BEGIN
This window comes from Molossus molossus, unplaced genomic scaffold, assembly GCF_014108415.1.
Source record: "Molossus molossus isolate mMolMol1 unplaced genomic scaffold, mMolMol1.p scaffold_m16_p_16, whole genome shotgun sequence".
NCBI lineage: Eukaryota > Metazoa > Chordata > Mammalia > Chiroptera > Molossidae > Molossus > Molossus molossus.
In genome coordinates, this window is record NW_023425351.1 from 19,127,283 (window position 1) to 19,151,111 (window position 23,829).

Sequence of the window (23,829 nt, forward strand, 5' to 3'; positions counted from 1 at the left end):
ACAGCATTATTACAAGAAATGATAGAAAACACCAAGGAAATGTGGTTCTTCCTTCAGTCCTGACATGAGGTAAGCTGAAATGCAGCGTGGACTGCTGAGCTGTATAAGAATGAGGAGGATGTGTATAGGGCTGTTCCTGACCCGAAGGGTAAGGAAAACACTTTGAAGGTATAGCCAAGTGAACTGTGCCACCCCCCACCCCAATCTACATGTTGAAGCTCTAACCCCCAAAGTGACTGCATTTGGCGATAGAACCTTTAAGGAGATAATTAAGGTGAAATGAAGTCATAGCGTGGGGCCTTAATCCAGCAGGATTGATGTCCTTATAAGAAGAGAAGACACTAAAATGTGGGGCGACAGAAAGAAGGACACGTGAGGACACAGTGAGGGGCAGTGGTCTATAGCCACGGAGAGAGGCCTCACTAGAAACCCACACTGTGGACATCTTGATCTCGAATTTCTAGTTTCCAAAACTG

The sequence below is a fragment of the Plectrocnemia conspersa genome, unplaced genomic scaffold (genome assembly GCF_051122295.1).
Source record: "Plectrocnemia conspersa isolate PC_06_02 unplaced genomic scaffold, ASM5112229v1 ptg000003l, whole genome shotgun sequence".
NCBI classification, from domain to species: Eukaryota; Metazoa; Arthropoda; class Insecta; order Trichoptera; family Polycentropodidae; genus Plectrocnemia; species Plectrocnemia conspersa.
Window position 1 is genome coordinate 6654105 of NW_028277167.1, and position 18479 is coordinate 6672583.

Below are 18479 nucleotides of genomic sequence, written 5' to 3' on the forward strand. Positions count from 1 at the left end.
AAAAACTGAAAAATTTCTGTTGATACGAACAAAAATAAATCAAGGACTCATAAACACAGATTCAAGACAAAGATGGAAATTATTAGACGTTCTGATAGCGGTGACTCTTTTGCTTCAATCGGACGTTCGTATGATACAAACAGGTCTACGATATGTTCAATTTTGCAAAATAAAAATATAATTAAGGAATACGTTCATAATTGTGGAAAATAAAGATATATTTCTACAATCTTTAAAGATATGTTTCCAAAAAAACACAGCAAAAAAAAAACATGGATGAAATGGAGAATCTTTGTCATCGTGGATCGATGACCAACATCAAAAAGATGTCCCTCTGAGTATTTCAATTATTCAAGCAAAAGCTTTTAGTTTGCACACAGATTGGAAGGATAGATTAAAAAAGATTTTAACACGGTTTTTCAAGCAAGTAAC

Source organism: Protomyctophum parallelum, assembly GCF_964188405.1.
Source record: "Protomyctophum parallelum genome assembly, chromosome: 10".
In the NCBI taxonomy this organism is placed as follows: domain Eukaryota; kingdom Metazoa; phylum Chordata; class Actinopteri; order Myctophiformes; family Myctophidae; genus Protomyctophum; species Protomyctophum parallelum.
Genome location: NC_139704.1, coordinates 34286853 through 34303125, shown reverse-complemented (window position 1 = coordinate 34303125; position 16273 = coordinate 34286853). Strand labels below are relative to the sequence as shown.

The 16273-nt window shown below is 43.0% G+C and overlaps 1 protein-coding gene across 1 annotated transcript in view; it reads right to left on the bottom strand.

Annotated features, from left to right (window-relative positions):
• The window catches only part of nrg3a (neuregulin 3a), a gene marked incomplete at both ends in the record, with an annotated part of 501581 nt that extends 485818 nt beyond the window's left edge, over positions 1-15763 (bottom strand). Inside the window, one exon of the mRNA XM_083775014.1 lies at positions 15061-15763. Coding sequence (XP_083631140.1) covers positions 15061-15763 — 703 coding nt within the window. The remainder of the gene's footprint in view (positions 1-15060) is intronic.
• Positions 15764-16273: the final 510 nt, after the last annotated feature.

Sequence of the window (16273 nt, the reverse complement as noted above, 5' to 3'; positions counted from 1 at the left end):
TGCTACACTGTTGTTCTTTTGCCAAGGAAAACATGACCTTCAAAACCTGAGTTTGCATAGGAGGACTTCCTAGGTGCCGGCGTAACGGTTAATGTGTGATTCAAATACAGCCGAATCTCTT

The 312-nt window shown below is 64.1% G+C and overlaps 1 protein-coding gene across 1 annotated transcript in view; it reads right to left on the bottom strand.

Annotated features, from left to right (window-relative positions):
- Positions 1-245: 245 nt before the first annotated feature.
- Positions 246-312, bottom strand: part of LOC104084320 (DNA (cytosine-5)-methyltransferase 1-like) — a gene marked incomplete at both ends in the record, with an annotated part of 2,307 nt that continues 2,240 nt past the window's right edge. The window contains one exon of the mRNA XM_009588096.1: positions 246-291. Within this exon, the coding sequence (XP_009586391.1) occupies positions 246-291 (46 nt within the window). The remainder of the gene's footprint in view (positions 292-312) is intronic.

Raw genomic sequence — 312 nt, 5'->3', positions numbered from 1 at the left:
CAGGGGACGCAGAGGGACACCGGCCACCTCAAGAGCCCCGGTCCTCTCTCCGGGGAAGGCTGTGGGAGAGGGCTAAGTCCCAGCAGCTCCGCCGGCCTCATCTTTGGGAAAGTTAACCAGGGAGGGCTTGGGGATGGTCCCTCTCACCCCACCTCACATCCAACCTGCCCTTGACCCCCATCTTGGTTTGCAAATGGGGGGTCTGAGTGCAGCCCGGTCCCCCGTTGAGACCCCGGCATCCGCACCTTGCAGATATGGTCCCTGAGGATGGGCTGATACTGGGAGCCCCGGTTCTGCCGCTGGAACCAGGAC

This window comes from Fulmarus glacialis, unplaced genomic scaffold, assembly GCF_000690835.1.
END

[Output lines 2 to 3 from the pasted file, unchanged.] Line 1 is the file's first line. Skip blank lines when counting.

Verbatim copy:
Source record: "Molossus molossus isolate mMolMol1 unplaced genomic scaffold, mMolMol1.p scaffold_m16_p_16, whole genome shotgun sequence".
NCBI lineage: Eukaryota > Metazoa > Chordata > Mammalia > Chiroptera > Molossidae > Molossus > Molossus molossus.